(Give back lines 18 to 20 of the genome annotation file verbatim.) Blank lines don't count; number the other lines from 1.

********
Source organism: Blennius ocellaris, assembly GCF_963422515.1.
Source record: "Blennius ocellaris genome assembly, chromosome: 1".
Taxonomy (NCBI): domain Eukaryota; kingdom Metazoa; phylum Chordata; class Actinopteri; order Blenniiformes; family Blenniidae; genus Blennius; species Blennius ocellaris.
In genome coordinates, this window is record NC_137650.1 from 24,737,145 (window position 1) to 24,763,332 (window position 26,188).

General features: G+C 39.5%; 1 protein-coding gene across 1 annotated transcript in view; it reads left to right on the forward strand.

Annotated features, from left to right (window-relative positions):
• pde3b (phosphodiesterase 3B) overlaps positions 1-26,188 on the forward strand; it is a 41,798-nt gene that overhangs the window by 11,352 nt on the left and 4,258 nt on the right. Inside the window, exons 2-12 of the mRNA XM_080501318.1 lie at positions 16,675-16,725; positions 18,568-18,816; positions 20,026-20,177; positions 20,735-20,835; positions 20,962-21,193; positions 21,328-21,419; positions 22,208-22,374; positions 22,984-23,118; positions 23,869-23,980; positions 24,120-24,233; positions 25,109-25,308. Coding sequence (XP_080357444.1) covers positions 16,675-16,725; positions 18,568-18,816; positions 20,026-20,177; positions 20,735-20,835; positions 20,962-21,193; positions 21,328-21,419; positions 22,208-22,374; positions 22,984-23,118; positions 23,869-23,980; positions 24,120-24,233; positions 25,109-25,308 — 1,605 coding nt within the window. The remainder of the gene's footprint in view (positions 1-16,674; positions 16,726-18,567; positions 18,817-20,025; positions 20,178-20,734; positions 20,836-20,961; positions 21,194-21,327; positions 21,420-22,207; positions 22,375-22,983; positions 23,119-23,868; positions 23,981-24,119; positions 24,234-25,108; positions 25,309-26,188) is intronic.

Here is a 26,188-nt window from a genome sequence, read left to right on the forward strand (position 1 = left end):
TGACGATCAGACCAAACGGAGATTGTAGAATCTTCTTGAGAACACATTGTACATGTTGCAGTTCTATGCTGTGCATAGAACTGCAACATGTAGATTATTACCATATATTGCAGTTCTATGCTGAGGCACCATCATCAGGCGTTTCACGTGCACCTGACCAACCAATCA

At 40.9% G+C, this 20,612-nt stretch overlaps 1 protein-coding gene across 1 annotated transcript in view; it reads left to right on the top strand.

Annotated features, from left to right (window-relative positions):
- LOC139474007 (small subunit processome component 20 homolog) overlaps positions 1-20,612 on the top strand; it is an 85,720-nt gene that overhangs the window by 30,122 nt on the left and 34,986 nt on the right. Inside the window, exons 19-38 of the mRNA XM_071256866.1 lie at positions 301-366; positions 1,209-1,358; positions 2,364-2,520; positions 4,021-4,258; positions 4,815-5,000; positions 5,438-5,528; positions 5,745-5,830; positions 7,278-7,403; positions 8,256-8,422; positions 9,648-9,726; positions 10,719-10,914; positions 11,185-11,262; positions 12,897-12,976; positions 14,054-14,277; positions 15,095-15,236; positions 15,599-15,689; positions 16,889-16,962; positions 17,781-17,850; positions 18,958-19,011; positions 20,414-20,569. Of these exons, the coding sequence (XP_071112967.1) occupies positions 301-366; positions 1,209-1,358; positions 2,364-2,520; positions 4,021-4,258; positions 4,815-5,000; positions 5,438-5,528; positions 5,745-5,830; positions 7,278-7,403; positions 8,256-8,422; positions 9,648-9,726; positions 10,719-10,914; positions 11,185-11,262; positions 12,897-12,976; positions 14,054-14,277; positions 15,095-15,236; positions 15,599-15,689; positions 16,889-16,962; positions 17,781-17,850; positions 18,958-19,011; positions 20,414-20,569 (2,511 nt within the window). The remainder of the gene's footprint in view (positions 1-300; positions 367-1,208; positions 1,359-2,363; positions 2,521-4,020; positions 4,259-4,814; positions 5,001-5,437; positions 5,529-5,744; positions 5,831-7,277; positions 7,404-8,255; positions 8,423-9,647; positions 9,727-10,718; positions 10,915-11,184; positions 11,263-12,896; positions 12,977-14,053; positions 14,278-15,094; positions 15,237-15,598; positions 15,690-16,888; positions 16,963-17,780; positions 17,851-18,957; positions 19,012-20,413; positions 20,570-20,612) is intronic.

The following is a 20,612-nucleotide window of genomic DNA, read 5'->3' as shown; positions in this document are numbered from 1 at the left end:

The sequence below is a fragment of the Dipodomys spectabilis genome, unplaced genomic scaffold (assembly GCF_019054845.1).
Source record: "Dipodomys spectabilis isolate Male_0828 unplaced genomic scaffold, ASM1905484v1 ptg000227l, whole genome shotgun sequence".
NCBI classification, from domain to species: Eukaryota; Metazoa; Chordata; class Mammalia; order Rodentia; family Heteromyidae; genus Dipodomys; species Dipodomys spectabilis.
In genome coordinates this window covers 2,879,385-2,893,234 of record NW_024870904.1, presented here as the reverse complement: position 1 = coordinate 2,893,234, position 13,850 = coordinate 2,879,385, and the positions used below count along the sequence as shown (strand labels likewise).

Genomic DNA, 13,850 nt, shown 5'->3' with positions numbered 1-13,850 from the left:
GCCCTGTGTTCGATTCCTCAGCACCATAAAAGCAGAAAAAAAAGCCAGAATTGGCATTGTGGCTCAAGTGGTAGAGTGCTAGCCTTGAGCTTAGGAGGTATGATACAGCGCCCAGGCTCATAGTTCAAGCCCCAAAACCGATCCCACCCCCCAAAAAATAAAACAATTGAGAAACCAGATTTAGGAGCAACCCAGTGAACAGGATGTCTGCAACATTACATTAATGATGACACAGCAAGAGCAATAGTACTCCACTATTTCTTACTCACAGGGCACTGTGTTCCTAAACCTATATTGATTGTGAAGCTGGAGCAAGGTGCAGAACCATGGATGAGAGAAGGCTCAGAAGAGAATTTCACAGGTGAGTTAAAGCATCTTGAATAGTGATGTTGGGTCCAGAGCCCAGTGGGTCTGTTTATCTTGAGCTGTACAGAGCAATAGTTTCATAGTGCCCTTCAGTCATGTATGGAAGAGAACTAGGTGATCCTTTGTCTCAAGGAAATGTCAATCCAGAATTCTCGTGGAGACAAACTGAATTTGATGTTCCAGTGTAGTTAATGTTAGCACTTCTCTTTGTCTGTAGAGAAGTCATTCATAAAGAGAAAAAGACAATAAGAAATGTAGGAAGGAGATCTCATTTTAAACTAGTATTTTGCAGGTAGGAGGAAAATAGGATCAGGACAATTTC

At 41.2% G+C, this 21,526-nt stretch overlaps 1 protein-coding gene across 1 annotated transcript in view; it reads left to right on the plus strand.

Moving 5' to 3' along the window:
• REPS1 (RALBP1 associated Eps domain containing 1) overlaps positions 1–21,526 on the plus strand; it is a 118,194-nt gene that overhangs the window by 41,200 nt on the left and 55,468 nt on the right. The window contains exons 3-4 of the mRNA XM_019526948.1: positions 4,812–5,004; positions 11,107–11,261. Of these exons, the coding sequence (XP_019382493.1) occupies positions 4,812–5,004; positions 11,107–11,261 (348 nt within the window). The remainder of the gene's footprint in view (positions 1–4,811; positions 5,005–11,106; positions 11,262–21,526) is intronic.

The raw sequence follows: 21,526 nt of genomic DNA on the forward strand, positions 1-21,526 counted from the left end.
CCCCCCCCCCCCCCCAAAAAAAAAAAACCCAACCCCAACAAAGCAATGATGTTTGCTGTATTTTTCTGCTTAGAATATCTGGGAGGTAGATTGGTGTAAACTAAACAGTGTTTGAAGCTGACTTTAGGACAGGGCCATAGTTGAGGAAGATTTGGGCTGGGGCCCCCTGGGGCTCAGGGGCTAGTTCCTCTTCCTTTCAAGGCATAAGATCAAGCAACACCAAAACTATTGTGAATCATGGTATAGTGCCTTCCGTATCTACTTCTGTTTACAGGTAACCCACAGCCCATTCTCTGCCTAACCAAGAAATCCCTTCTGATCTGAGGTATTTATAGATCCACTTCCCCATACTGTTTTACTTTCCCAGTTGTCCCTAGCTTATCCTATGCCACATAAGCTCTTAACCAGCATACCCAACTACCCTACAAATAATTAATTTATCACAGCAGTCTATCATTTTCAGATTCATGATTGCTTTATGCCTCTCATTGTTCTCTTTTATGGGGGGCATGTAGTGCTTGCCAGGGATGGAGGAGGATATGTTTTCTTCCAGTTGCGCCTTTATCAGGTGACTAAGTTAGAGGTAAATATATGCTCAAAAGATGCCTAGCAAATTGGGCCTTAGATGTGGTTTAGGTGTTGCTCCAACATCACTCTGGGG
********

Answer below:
Genomic DNA, 13,850 nt, shown 5'->3' with positions numbered 1-13,850 from the left:
GCCCTGTGTTCGATTCCTCAGCACCATAAAAGCAGAAAAAAAAGCCAGAATTGGCATTGTGGCTCAAGTGGTAGAGTGCTAGCCTTGAGCTTAGGAGGTATGATACAGCGCCCAGGCTCATAGTTCAAGCCCCAAAACCGATCCCACCCCCCAAAAAATAAAACAATTGAGAAACCAGATTTAGGAGCAACCCAGTGAACAGGATGTCTGCAACATTACATTAATGATGACACAGCAAGAGCAATAGTACTCCACTATTTCTTACTCACAGGGCACTGTGTTCCTAAACCTATATTGATTGTGAAGCTGGAGCAAGGTGCAGAACCATGGATGAGAGAAGGCTCAGAAGAGAATTTCACAGGTGAGTTAAAGCATCTTGAATAGTGATGTTGGGTCCAGAGCCCAGTGGGTCTGTTTATCTTGAGCTGTACAGAGCAATAGTTTCATAGTGCCCTTCAGTCATGTATGGAAGAGAACTAGGTGATCCTTTGTCTCAAGGAAATGTCAATCCAGAATTCTCGTGGAGACAAACTGAATTTGATGTTCCAGTGTAGTTAATGTTAGCACTTCTCTTTGTCTGTAGAGAAGTCATTCATAAAGAGAAAAAGACAATAAGAAATGTAGGAAGGAGATCTCATTTTAAACTAGTATTTTGCAGGTAGGAGGAAAATAGGATCAGGACAATTTC

At 41.2% G+C, this 21,526-nt stretch overlaps 1 protein-coding gene across 1 annotated transcript in view; it reads left to right on the plus strand.